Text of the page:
See all the highlights of Oregon’s northern coast (including Cannon Beach) on a guided tour.

Food in Portland
My favorite thing to do in Portland? Eat! These are some of the best meals I had in the city.

Get Lost in Portland

Yes, much of the best things to do in Oregon are out in nature. After seeing our top four, that will be entirely unsurprising. But the Beaver State has a great list of fun cities and cute towns that you should visit and at the top of that list is Portland. Once an industrial port, Portland has become a modern, forward-thinking city packed with green spaces, great food and historic attractions.

For green spaces you have the memorable Washington Park that features the renowned Japanese Garden and the Rose Test Garden, with some great nature trails in between. For food, you can start every day with a hearty treat at Voodoo Donuts or Blue Star (or both?) before experiencing the city’s amazing international dining scene that will take your tastebuds on a journey around the globe.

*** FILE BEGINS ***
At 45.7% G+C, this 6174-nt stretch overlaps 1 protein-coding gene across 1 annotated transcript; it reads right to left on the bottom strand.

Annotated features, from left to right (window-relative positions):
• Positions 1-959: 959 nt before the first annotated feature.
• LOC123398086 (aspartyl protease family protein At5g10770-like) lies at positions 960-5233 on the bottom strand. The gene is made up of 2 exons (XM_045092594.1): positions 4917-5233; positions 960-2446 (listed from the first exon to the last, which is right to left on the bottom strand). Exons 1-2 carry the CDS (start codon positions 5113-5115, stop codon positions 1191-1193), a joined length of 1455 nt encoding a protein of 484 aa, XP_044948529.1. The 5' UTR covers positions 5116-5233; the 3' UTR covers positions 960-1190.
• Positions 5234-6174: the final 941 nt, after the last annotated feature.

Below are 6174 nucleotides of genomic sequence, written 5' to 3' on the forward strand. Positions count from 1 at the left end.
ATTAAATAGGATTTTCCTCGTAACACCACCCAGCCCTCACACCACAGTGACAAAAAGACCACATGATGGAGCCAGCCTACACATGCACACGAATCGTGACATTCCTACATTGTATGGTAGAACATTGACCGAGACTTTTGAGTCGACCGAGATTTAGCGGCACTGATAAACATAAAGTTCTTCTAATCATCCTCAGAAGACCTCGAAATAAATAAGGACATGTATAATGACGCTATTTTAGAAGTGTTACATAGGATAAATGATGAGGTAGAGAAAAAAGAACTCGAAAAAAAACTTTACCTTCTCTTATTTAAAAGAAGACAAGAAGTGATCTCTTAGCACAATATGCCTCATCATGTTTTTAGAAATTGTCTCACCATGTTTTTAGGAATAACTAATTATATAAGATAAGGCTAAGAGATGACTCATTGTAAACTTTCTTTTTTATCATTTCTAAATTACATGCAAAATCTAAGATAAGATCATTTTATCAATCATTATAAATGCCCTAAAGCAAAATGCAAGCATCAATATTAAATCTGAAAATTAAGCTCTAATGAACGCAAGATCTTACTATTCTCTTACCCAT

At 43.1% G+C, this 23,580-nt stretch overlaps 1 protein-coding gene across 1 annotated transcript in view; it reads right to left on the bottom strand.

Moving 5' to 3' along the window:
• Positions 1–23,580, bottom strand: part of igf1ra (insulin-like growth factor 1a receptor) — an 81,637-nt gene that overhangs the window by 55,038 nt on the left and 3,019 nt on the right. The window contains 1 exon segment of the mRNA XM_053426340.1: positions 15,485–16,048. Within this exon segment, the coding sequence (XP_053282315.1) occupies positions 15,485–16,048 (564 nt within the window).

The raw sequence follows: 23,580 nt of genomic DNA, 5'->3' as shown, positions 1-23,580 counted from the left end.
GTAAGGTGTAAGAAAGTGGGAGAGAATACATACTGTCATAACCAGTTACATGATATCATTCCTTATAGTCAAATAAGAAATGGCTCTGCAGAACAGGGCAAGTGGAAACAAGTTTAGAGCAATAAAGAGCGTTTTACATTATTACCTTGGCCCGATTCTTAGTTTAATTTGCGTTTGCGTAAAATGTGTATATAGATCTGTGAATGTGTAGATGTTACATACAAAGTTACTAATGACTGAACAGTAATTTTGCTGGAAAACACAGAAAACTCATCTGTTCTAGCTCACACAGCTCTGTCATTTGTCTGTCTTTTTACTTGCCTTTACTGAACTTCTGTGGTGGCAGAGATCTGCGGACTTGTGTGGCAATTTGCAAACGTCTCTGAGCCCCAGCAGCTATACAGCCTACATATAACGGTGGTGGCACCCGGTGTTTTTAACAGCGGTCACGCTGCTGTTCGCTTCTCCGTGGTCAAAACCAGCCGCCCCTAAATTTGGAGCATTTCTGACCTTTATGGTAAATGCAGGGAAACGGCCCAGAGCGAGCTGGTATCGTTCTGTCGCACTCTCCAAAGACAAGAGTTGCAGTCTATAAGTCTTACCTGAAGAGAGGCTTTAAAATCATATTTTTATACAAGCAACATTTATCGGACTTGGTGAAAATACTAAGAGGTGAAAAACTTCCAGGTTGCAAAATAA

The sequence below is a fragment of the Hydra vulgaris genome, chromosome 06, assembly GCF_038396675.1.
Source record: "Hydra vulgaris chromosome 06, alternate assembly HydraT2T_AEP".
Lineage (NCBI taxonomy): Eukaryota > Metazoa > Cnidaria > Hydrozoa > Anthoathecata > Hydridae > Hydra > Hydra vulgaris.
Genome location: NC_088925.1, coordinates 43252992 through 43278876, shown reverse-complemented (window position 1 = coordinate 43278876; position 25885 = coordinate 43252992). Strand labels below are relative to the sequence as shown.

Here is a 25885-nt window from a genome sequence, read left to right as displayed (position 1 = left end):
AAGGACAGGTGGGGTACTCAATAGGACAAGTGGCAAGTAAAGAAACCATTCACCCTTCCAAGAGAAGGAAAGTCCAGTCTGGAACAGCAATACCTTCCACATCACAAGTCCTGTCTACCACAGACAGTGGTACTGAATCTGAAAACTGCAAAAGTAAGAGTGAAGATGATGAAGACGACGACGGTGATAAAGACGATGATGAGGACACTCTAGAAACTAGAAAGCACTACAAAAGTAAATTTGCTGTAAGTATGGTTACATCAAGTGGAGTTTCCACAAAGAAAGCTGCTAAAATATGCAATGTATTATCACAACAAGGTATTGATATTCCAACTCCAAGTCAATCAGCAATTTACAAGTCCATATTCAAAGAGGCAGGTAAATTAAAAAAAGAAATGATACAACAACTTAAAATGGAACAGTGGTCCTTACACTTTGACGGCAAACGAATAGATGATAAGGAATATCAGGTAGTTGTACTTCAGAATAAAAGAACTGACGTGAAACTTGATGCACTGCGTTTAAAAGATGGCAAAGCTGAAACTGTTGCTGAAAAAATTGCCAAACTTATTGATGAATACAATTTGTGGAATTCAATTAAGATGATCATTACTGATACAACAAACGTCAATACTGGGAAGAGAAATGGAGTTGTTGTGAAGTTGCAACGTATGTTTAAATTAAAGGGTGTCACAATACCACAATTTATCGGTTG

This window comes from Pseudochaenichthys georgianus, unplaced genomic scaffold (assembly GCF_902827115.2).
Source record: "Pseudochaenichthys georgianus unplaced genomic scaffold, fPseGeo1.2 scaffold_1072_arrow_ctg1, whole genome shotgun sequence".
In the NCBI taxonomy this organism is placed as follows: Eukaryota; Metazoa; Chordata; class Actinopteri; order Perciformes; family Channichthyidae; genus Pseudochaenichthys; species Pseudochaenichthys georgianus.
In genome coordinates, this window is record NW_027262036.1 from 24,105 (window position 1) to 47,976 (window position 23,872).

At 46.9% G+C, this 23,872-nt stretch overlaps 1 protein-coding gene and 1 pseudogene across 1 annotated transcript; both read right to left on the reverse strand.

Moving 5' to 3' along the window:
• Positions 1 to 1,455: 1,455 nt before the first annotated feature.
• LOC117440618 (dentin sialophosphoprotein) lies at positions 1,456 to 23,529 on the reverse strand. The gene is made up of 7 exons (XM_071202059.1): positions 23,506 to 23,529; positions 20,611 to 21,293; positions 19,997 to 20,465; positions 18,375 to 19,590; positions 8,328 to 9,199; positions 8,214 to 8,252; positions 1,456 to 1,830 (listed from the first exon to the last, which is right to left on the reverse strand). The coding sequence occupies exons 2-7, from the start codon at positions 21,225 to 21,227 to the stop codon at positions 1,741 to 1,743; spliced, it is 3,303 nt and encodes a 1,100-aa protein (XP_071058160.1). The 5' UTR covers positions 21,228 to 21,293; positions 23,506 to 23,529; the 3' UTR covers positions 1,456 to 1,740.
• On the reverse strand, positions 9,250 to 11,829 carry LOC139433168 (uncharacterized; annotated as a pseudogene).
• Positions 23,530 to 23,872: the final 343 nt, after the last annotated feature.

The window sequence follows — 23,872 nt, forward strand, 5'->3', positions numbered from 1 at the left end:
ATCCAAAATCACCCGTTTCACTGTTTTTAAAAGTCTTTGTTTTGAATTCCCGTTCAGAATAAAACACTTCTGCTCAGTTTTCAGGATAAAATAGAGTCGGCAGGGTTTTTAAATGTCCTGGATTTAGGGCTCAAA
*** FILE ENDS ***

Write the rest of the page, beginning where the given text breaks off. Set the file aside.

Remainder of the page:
Portland has no shortage of history, some of which explores the city’s quirky and independent personality. One landmark that sums this up is Powell’s City of Books. In the age of the internet, bookstores are dwindling, yet the largest bookstore on earth is in Portland and still thriving. Afterwards, explore the city’s Old Town and Chinatown, which boast fascinating tales of yore, none better than the Old Portland Underground.

Learn about Portland’s history, see the parks and enjoy the scenery on this half-day tour.

Beautiful Mount Hood and its surrounding forest. Josemaria Toscano/Shutterstock

Hike Around Mount Hood National Forest

When in Portland, Mount Hood looms above the skyline. Travelers exploring only the state’s biggest city will do well to add a day trip to Mount Hood National Forest. The park is just over an hour east of Portland and features the tallest mountain in Oregon. Standing at over 11,000 feet (3,350m) the perpetually snow-capped Mount Hood is a striking sight.